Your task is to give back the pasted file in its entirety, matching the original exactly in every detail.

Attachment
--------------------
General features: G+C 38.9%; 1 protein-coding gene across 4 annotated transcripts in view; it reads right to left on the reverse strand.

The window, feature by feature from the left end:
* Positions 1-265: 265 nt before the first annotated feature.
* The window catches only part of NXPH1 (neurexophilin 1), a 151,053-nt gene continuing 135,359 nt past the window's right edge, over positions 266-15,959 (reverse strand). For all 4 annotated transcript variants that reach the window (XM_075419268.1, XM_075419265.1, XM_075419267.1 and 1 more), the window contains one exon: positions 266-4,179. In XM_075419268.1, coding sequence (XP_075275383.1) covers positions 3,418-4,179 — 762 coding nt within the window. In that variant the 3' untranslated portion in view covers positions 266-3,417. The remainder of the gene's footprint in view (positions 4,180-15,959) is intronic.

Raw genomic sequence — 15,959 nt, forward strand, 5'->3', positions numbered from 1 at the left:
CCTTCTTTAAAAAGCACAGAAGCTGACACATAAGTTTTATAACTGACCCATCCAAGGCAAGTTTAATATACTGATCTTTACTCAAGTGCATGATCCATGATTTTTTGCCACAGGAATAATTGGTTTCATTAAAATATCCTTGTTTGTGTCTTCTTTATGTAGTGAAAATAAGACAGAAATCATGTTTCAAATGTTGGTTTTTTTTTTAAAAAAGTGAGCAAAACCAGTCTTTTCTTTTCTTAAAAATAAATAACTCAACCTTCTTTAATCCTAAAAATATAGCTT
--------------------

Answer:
General features: G+C 38.9%; 1 protein-coding gene across 4 annotated transcripts in view; it reads right to left on the reverse strand.

The window, feature by feature from the left end:
* Positions 1-265: 265 nt before the first annotated feature.
* The window catches only part of NXPH1 (neurexophilin 1), a 151,053-nt gene continuing 135,359 nt past the window's right edge, over positions 266-15,959 (reverse strand). For all 4 annotated transcript variants that reach the window (XM_075419268.1, XM_075419265.1, XM_075419267.1 and 1 more), the window contains one exon: positions 266-4,179. In XM_075419268.1, coding sequence (XP_075275383.1) covers positions 3,418-4,179 — 762 coding nt within the window. In that variant the 3' untranslated portion in view covers positions 266-3,417. The remainder of the gene's footprint in view (positions 4,180-15,959) is intronic.

Raw genomic sequence — 15,959 nt, forward strand, 5'->3', positions numbered from 1 at the left:
CCTTCTTTAAAAAGCACAGAAGCTGACACATAAGTTTTATAACTGACCCATCCAAGGCAAGTTTAATATACTGATCTTTACTCAAGTGCATGATCCATGATTTTTTGCCACAGGAATAATTGGTTTCATTAAAATATCCTTGTTTGTGTCTTCTTTATGTAGTGAAAATAAGACAGAAATCATGTTTCAAATGTTGGTTTTTTTTTTAAAAAAGTGAGCAAAACCAGTCTTTTCTTTTCTTAAAAATAAATAACTCAACCTTCTTTAATCCTAAAAATATAGCTT